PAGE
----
“This is important because Dr. King and his presence on the Mall is a forever presence for the United States of America, and we have to make sure that we get it right,” Salazar told The Washington Post’s Rachel Manteuffel, whose opinion piece last summer first drew attention to the inartful truncation and sparked demands that it should be changed.
Edward Jackson Jr., the memorial’s lead architect, said the foundation responsible for building it has already come up with a proposal for alternative wording that expands the excerpt. But he said it’s impossible to carve the quotation in its entirety in the yard-thick granite without destroying the entire monument.
Salazar’s direction to the National Park Service comes just days before the nation commemorates King on what would have been his 83rd birthday. Salazar said he asked for a plan by this time next month because “things only happen when you put a deadline on it.”
The paraphrase on the north face of the 30-foot-tall granite statue comes from a powerful and poignant 1968 sermon King delivered two months before his assassination. King spoke of the “drum major instinct” as the epitome of egotism, a self-centered view of the world that he denounced. Imagining his eulogy, King used the conditional tense: “If you want to say that I was a drum major, say that I was a drum major for justice. Say that I was a drum major for peace. I was a drum major for righteousness. And all of the other shallow things will not matter.”
But after the architect and the sculptor thought the stone would look better with fewer words, a shortened version was put on, composed of just 10 words with a heavy staccato beat. It was no longer a conditional statement; it was a flat assertion: “I was a drum major for justice, peace and righteousness.”
Salazar said he thought the excerpt was not true to King’s character.
“I do not think it’s an accurate portrayal of what Dr. King was,” Salazar said.
From the moment it became public, the inscription has been a subject of derision, anger and mirth.
Poet and author Maya Angelou, who had worked with King, told The Post that it made him sound like “an arrogant twit.” Martin Luther King III told CNN, “That was not what Dad said.” And Comedy Central satirist Stephen Colbert called it “to the point. Not Dr. King’s point, but still.”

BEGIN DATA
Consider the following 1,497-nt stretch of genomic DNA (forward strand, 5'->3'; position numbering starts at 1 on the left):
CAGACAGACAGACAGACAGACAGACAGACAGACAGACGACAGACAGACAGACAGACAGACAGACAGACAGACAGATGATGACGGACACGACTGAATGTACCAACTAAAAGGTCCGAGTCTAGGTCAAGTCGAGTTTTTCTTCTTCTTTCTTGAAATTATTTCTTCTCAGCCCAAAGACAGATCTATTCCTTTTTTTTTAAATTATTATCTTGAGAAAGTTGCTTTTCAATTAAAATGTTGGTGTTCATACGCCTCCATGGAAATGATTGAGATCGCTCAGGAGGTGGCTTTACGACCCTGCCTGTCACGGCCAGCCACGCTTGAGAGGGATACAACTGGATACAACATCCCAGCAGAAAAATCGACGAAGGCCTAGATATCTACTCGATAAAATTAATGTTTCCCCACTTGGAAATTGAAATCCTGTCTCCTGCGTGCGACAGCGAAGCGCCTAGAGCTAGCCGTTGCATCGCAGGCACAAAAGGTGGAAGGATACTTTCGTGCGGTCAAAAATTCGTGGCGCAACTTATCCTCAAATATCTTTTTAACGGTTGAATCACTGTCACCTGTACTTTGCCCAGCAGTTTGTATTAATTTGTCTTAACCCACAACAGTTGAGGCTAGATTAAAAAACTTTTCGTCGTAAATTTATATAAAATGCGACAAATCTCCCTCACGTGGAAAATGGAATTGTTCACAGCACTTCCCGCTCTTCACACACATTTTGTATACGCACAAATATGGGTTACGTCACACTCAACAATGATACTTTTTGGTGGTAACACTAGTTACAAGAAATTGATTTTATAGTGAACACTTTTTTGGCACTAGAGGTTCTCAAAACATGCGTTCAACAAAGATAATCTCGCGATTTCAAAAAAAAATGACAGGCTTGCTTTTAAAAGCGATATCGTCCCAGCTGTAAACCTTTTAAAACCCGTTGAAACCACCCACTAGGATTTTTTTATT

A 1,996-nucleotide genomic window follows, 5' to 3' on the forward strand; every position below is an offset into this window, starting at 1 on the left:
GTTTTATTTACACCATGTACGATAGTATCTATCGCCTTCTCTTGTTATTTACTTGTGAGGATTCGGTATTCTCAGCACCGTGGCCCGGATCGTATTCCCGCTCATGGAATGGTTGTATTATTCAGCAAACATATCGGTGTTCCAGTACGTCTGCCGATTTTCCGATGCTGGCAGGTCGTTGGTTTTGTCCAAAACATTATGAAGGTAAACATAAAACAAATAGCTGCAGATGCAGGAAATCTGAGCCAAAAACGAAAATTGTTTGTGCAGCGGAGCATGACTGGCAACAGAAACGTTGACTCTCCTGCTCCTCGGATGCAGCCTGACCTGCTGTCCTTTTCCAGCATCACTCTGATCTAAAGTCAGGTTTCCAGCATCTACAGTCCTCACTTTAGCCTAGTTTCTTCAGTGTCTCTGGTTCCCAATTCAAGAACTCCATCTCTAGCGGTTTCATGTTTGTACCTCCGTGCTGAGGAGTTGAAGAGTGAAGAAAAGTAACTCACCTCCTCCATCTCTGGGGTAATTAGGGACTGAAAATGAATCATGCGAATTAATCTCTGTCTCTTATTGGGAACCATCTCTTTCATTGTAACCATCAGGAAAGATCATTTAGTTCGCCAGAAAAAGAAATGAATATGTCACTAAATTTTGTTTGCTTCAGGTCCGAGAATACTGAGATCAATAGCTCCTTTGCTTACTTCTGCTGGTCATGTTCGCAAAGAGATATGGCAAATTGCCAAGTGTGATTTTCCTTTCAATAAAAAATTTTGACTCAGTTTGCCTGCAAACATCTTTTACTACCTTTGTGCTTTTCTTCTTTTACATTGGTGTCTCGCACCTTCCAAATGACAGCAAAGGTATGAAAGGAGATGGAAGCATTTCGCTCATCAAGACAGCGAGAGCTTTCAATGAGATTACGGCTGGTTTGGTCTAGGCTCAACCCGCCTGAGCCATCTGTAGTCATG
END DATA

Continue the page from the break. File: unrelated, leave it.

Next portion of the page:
The memorial was built with private funds, as required by law, raised by the Martin Luther King Jr. National Memorial Project Foundation. It was turned over to the Park Service only after completion.
With criticism fresh in their ears, the memorial foundation began exploring alternatives from the moment the controversy arose, Jackson said.
It is not an easy fix. The words are chiseled into granite that is three feet thick, so it can’t be simply stripped away and replaced as a veneer could.
“You can’t replace the existing granite without destroying the centerpiece,” Jackson said.
It is possible to add more words from the King quotation, but the entire quote would not fit, he said, explaining why it must remain a partial quote.
“It will still be a paraphrase,” he said. “It won’t have as many lines as the original quote. But it will come closer to the actual quote.”
Jackson declined to specify the alternative wording being proposed, saying he wants to leave the public announcement to the interior secretary.
It is premature to estimate how much it would cost to replace the inscription, an official familiar with the situation said Friday, noting that no such estimates could be conducted until Salazar authorizes a change. Jackson said he did not know whether the cost would have to be shouldered by the Park Service, which manages the memorial, or the foundation that built it.
Even the addition of a few words is likely to be a pricey undertaking.
“It’s not an overnight fix,” said Nick Benson, a master stone carver from Rhode Island who designed the font and carved all the inscriptions.
For months, there have been quiet hints that a change was in the offing.
Park Service guides have been telling tourists the inscription was wrong and would have to be changed one day.
At an October breakfast with reporters, Salazar said he had visited the site and that the controversy was “an area of concern to me.”
“I looked at the quote, I looked at all the other quotes — it’s a wonderful memorial, but there are some issues that we’ll resolve and we’ll work on,” he said then.
Researcher Magda Jean-Louis contributed to this article.